Tigers Hunting



As carnivores, tigers’ diets comprise almost exclusively of meat. There are, though, very rare occasions on which tigers will resort to eating fruits, berries and grasses (usually to aid digestion). In order to survive in the wild, it is of paramount importance that tigers become accomplished hunters at a young age.

Because tigers are solitary animals, each specimen has to be able to hunt and kill prey for its survival, since there is not a pack to support them. In addition, they average one kill every eight or nine days, which means that their prey needs to be large enough to provide up to 40 pounds (or 18 kilograms) of meat in one sitting.

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Image of An Amur (Siberian) tiger focuses in a hunting position.
An Amur (Siberian) tiger focuses in a hunting position

When hunting, the tiger will conceal itself in bushes or long grasses close to their intended prey’s rear or side. They will gradually, silently sneak forward; stalking the animal, which is unaware of the hunter’s proximity. When it is approximately 20 to 30 feet (between six and nine metres) away from its victim, it will lunge out from its hiding place in an impressive display of power and agility. They are able to make jumps of more than 30 feet (nine metres), giving them a huge advantage over an animal that needs to escape this fierce enemy.

They pounce on their victim, using their strong hind legs to support the struggle with the prey and their front legs to pull the victim to the ground. Once under control, the tiger will snap the spinal cord just behind the head (for smaller catches) or grab the throat with its jaws (for larger prey) to ensure a speedy death.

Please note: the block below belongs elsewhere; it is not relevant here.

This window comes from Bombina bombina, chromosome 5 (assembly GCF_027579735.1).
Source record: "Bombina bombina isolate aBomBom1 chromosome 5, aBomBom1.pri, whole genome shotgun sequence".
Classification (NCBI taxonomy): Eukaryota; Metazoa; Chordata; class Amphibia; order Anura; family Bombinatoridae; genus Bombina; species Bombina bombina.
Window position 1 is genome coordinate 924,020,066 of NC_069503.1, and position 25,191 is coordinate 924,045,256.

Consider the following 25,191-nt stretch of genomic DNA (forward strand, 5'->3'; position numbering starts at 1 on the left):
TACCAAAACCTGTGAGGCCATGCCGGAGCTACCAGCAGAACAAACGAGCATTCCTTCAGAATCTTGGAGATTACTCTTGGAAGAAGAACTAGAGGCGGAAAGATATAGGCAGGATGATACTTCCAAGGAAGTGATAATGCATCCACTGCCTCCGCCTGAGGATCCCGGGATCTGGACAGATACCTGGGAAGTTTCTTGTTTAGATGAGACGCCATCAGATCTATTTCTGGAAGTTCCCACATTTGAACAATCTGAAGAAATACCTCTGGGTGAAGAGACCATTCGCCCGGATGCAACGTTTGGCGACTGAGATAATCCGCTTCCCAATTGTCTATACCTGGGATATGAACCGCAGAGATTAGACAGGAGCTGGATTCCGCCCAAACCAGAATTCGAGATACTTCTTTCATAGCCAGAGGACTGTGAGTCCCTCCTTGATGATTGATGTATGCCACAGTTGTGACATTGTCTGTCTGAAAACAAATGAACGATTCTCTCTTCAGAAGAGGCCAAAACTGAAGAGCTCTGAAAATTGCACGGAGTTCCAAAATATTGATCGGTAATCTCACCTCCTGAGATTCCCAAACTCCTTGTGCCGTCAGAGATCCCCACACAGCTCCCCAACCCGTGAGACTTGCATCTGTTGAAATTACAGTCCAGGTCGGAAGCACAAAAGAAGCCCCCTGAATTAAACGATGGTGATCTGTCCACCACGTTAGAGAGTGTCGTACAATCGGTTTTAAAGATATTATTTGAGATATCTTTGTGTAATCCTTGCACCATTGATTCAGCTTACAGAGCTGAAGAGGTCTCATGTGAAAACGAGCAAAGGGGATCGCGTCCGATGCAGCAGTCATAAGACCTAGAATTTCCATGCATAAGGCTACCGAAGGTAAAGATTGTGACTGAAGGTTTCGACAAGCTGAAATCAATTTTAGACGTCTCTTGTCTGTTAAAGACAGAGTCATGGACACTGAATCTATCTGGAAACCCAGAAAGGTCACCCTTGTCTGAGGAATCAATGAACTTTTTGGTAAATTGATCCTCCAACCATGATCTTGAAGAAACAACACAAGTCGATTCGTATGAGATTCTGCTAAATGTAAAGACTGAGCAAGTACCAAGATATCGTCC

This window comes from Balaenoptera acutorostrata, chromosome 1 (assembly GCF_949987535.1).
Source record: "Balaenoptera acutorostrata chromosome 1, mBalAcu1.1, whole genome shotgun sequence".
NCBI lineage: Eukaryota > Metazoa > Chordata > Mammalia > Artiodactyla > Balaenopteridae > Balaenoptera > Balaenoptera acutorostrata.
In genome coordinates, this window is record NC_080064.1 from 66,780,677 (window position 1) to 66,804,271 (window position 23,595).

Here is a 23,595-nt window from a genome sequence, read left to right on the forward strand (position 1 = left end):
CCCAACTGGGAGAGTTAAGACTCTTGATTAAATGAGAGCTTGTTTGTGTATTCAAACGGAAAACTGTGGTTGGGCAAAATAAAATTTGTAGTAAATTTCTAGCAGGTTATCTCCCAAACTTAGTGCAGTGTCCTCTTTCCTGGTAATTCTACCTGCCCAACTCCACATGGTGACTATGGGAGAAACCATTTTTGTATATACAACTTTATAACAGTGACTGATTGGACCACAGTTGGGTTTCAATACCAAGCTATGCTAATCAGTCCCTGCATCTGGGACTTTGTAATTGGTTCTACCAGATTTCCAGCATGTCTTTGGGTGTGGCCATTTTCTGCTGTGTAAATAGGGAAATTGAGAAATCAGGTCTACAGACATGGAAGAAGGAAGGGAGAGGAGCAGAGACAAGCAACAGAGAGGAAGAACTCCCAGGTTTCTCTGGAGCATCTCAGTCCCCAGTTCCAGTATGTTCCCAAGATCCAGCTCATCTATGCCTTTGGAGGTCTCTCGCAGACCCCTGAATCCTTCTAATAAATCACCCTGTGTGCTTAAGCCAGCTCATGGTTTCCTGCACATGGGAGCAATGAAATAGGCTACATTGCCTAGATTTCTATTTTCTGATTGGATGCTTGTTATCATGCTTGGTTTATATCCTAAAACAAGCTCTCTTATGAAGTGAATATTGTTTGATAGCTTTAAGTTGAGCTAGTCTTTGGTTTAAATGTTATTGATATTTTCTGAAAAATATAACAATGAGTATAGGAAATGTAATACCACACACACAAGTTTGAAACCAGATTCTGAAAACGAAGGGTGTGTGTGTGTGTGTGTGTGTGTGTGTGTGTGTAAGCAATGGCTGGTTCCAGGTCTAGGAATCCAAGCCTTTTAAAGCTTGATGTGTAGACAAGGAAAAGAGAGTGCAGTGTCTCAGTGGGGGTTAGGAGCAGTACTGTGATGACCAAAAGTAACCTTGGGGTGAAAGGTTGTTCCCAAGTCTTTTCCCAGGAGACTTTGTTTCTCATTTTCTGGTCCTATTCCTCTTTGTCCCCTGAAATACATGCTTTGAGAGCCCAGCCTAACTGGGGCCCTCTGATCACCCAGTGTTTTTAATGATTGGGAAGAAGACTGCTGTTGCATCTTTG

It will then drag the kill to a secluded spot in which it can enjoy it in peace. What it does not finish, it will likely cover; returning to these leftovers later or the following day.

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Tigers prefer cool, overcast conditions or evenings and nighttimes for their hunting. They are able to see in the dark far better than human beings, making them efficient nocturnal hunters. The tiger has several physical adaptations that facilitate its method of hunting. These include:

Teeth – The tiger’s teeth can measure up to nine centimetres (or three inches) in length, depending on subspecies and gender. They have 30 teeth, which are designed to help them to grip struggling prey, break bones and rip flesh.

Claws – Incredibly, the claws of a tiger can reach an amazing five inches (or almost 13 centimetres) in length. These are sharpened on trees and serve to immobilise prey that is running away at high speed. They are retractable, so that they do not cause discomfort when not in use.

Vision – The eye of this wild cat has a retinal adaptation that allows light to reflect back onto the retina as well as round pupils and yellow irises, all of which make tigers especially adept at seeing in the dark.

Speed – Tigers are able to reach speed-bursts of up to 50 miles, or 80 kilometres, per hour. However, this speed cannot be maintained over longer distances, and is only used to make the final attack and, hopefully, kill.

Hearing – The sense of smell in these able hunters needs to be acute so that they are able to detect prey that is moving quietly through the bushes or grasses.

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